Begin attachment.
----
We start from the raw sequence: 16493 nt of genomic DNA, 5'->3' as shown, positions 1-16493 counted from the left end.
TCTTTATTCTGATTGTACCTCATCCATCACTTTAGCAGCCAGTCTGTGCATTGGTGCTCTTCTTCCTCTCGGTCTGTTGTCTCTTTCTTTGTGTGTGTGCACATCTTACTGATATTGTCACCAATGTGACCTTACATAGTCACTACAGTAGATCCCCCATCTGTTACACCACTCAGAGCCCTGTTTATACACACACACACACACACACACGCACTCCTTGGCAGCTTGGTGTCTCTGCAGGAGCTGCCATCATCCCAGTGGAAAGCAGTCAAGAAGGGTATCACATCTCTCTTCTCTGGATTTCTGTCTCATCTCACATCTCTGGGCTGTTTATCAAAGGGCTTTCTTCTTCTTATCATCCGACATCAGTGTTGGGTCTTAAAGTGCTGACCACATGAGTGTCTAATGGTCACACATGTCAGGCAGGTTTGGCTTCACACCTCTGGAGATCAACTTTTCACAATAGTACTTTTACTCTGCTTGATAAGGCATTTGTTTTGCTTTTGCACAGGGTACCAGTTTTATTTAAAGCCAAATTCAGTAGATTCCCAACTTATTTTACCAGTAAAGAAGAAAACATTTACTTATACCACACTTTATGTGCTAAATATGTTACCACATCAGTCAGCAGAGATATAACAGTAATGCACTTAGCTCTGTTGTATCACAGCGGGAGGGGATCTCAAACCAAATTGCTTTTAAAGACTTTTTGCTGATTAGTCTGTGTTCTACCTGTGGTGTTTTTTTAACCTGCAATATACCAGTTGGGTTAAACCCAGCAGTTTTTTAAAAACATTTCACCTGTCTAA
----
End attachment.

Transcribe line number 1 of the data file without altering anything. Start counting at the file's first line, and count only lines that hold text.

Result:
We start from the raw sequence: 16493 nt of genomic DNA, 5'->3' as shown, positions 1-16493 counted from the left end.